1. ## Solver constraint problem

Hi all,
I am trying to figure out a way to optimize the sales of items at a number of markets. The number of items is arbitrary as is the number of markets. The best case is to sell each item at the market that has the highest price. However, if I want to limit the number of trips I take, I am having trouble optimizing the market selection. Here is a shot of the sample worksheet (numbers in the Mkt and Total cells are \$):

Microsoft Excel - solver test.jpg

A "1" in the Trip columns means the item is sold at the corresponding market and are adjusted by the solver. I have constraints that the green area be 1 or 0, the trip count column is the sum across the green row and must be "1" (can only sell the item at one market). I am optimizing for the blue cell which is the sum of the totals above it.

In this example, items are being sold at all markets and they are the highest price markets which makes sense (this is a result of running the solver as a test). The ones in the pink cells have a formula like =IF(SUM(E2:E9)>0,1,0) in them with the idea that the red cell could sum those cells and I could constrain it to "2". However adding that constraint causes the solver to fail (on Linearity), I'm guessing because of the IF statement. I can't think of any other way to make this constraint, help?

Thanks,
Eric

2. Could you attach an example file with the setup?

Steve

3. Hi Steve,
Added the file to the original post.

Thanks,
Eric

4. If you use GRG nonlinear you do not get that error, but I think it will have problems solving it

You can do it yourself. Fundamentally, if you want H10 to <=2 you only want 2 trips, not 3, so it is either only 1&2, 1&3, or 2&3. You can easily solve by taking the max of the 2 columns for each item to discover that I10 is max at 289 for 2&3 (1&3 = 282 and 1&2 = 264) so this is your best bet. The items in F&G will be 1s for the max of the market values. Mkt1 (col E) will all be zero. Mkt2 (Col F) will be 1 for items A,D,F,H and Mkt3 (Col g) will be 1 for items B,C,E,G

Steve

5. Hi Steve,
This was a test worksheet, I figured the answer using the solver would be scalable... The number of markets could be ~4X so it becomes harder to do manually. If the solver can't handle it, I would probably go with the Max function approach in VBA and let it run through all the cases. I've not used the solver before so this was also an attempt to become familiar with it.

Thanks,
Eric

6. It doesn't matter what the number of markets are if you only want to go to 2 of them. It seems to me it becomes too constrained for solver to handle to get the best solution (it will get a solution). I think you must work with THAT constraint first to create different problems to solve and then choose from those solutions

You may want to include something about the cost of each trip to really have an optimized solution. Are you constraining the number of markets for a valid economic reason?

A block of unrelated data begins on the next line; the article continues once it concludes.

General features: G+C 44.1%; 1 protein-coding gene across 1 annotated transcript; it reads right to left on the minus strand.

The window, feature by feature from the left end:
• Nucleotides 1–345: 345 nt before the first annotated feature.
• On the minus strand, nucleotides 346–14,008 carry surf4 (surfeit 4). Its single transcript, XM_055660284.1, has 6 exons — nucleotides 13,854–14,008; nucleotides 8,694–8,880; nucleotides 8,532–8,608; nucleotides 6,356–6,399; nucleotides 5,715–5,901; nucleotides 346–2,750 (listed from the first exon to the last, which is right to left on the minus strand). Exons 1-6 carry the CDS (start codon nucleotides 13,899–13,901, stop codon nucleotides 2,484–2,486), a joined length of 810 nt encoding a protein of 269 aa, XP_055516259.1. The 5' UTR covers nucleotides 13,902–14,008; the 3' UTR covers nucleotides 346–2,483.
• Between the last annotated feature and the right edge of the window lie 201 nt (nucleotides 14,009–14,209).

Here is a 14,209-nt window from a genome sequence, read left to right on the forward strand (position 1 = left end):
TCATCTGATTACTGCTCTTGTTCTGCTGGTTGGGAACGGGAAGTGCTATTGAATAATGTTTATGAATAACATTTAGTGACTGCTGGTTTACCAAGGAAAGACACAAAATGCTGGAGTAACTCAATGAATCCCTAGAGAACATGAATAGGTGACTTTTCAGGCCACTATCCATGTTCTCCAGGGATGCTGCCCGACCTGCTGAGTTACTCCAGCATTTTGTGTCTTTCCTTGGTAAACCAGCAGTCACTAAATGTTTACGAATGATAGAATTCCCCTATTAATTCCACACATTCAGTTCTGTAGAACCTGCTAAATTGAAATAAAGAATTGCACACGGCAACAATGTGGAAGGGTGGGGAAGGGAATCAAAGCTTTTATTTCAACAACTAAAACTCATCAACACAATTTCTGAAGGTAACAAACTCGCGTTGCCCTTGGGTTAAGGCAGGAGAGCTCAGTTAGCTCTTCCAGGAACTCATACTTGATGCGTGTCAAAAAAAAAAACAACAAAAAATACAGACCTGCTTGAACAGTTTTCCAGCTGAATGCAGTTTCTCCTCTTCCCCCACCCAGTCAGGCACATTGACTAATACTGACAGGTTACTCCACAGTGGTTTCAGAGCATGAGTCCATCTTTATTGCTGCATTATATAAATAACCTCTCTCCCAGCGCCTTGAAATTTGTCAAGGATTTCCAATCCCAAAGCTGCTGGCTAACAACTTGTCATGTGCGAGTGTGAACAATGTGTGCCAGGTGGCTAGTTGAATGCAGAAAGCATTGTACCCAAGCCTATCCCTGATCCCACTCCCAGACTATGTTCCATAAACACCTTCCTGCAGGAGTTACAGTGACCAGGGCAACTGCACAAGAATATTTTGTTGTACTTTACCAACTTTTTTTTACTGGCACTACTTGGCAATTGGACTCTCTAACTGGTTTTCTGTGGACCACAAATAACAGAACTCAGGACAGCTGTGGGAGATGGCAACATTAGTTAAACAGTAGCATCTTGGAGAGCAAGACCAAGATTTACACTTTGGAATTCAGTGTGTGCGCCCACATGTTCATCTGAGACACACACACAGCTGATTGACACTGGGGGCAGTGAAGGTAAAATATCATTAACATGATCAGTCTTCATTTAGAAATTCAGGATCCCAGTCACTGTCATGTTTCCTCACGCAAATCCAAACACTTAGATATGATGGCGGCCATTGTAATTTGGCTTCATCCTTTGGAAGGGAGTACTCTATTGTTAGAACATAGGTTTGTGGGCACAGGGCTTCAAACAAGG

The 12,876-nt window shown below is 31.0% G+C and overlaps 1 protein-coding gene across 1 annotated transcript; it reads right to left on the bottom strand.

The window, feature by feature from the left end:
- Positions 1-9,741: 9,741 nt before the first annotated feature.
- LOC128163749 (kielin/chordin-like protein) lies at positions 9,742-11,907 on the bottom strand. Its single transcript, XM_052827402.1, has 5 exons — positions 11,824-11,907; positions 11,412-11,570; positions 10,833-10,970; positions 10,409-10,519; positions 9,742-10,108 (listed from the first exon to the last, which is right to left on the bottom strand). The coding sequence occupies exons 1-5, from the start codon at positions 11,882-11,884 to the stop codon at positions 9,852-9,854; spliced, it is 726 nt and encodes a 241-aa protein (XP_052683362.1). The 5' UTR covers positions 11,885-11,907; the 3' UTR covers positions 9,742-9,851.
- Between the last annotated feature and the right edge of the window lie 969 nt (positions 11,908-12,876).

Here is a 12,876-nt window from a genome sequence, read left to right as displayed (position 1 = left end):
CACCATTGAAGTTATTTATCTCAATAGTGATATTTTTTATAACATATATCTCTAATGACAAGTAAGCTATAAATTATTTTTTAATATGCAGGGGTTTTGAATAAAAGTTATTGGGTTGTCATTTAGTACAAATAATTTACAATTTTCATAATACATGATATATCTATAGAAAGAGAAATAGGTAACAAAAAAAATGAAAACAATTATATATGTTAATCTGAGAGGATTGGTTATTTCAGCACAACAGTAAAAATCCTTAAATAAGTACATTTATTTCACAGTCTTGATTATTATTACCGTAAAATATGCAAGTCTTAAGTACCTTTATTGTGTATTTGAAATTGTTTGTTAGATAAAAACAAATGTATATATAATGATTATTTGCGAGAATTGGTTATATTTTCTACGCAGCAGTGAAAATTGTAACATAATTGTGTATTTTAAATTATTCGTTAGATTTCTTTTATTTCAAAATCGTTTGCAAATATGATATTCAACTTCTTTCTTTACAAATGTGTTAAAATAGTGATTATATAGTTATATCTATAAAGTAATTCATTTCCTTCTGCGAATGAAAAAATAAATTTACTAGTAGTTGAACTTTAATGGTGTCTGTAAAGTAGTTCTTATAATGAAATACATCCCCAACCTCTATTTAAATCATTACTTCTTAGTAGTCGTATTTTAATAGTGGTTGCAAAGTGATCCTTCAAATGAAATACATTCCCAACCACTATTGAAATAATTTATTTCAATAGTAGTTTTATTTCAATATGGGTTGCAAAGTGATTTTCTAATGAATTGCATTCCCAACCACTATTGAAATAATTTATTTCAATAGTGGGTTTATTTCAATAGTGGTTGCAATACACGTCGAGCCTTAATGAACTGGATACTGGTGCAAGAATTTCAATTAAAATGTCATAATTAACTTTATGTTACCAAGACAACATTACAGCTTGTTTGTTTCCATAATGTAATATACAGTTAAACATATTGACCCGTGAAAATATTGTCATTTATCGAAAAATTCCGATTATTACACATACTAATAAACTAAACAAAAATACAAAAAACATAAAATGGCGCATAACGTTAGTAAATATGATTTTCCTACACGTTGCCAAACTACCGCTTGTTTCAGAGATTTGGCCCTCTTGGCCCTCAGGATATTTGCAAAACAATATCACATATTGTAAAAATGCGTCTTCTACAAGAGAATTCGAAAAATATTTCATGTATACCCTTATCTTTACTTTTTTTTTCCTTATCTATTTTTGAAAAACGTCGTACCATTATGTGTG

Steve

7. ## The Following User Says Thank You to sdckapr For This Useful Post:

RunDeep (2013-08-16)

8. Hi Steve,
The number of markets is ultimately variable, and, as you noted, the number of trips should be based on some cost factor (still working on what that formula would be). As a start I was going estimate the number and plug it in; seems like it should be something the solver can work with if I can get rid of the "IF" statement. Found some starting info here: http://www.solver.com/premium-solver...ooth-functions and https://groups.google.com/forum/#!ms...I/OlVH8LJa-v4J.

Thanks,
Eric

9. There may be more direct ways to solve it rahter than solver. It depends on the cost of extra trips. For example, the max amount with 3 trips can be calc as 312. The Max amount with only 1 trip is 242 (Mkt3). The max Amt with 2 trips is 289 (Mkt2&3). The question is does the 47 more you get from just going to Mkt3 make it worthwhile to go to Mkt 2 as well. And if that is worthwhile, is it worthwhile to go to Mkt1 to get an additional 23.

Additional items do not really pose a calc problem, the problem is how many markets you may have to choose from. With the 3 you have only 7 choices (1,2,3, 123, 12, 13, 23) and they can be calc'd directly. 4 Mrkts start expanding with 15 possibilities, but they can also be calculated to see what is the best and how much you gain by adding a Market.

Steve

10. After some thought I think the best approach would be to not only have the cost of the item for each market, but the cost to go to each market. The number of choices are (2^n)-1 where n is the number of markets. You could use VB to loop through each of the numbers marking whether you go or not to that market and calculate what the total is and then get the max dollars. I don't think solver could do this. Solver does not always pick the BEST solution, just a solution that meets the criteria.

Steve

11. Hi Steve,
I'm quite comfortable with VBA so I'll give it a try.

Thanks,
Eric

12. If you need any additional help, post back. I think a good approach would be to include a row of 1s and 0s to indicate which markets you are attending and then calculate the max of the items you are attending, then you can sum those maxes. The VBA would only need to loop through all 2^n-1 combinations of 1s and 0s (the "-1" is the all zero option: going to no markets, you know that will not be the best) and have the VBA read the total.

You could eliminate some markets by looking to see if they have the max for any item. Any markets that do not have the max for any item are most likely not going to gain anything by going there [this may not be strictly true, however, you could have a market that everything is a close 2nd and just going to that one gets the best without having to go to a bunch of different markets for 1 or 2 points more.

Steve

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